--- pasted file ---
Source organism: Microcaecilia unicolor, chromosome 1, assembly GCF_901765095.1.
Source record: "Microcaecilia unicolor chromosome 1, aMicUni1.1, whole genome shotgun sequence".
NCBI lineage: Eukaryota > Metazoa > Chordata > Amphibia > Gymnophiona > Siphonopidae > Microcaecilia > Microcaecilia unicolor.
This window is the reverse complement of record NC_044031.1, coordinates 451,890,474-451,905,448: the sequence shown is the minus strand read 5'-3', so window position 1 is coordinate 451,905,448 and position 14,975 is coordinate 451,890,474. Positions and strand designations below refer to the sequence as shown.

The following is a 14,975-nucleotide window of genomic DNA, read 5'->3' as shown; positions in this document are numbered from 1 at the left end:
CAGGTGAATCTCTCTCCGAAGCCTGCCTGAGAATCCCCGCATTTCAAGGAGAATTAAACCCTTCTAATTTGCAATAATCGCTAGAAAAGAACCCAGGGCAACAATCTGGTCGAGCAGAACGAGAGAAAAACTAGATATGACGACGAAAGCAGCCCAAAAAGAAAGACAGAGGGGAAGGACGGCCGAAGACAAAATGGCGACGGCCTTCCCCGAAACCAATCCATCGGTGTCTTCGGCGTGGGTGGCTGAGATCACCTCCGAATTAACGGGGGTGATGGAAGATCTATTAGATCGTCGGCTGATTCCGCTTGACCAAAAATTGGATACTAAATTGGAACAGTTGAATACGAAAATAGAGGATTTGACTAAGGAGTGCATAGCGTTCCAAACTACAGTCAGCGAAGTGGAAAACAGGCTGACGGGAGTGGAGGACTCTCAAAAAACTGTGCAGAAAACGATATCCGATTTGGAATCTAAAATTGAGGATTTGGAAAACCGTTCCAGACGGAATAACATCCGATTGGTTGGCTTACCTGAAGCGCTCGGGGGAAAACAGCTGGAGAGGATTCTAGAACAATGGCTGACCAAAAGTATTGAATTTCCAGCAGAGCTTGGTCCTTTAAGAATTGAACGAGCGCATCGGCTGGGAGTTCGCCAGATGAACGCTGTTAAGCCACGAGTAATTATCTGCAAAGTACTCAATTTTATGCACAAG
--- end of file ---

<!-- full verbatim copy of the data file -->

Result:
Source organism: Microcaecilia unicolor, chromosome 1, assembly GCF_901765095.1.
Source record: "Microcaecilia unicolor chromosome 1, aMicUni1.1, whole genome shotgun sequence".
NCBI lineage: Eukaryota > Metazoa > Chordata > Amphibia > Gymnophiona > Siphonopidae > Microcaecilia > Microcaecilia unicolor.
This window is the reverse complement of record NC_044031.1, coordinates 451,890,474-451,905,448: the sequence shown is the minus strand read 5'-3', so window position 1 is coordinate 451,905,448 and position 14,975 is coordinate 451,890,474. Positions and strand designations below refer to the sequence as shown.

The following is a 14,975-nucleotide window of genomic DNA, read 5'->3' as shown; positions in this document are numbered from 1 at the left end:
CAGGTGAATCTCTCTCCGAAGCCTGCCTGAGAATCCCCGCATTTCAAGGAGAATTAAACCCTTCTAATTTGCAATAATCGCTAGAAAAGAACCCAGGGCAACAATCTGGTCGAGCAGAACGAGAGAAAAACTAGATATGACGACGAAAGCAGCCCAAAAAGAAAGACAGAGGGGAAGGACGGCCGAAGACAAAATGGCGACGGCCTTCCCCGAAACCAATCCATCGGTGTCTTCGGCGTGGGTGGCTGAGATCACCTCCGAATTAACGGGGGTGATGGAAGATCTATTAGATCGTCGGCTGATTCCGCTTGACCAAAAATTGGATACTAAATTGGAACAGTTGAATACGAAAATAGAGGATTTGACTAAGGAGTGCATAGCGTTCCAAACTACAGTCAGCGAAGTGGAAAACAGGCTGACGGGAGTGGAGGACTCTCAAAAAACTGTGCAGAAAACGATATCCGATTTGGAATCTAAAATTGAGGATTTGGAAAACCGTTCCAGACGGAATAACATCCGATTGGTTGGCTTACCTGAAGCGCTCGGGGGAAAACAGCTGGAGAGGATTCTAGAACAATGGCTGACCAAAAGTATTGAATTTCCAGCAGAGCTTGGTCCTTTAAGAATTGAACGAGCGCATCGGCTGGGAGTTCGCCAGATGAACGCTGTTAAGCCACGAGTAATTATCTGCAAAGTACTCAATTTTATGCACAAG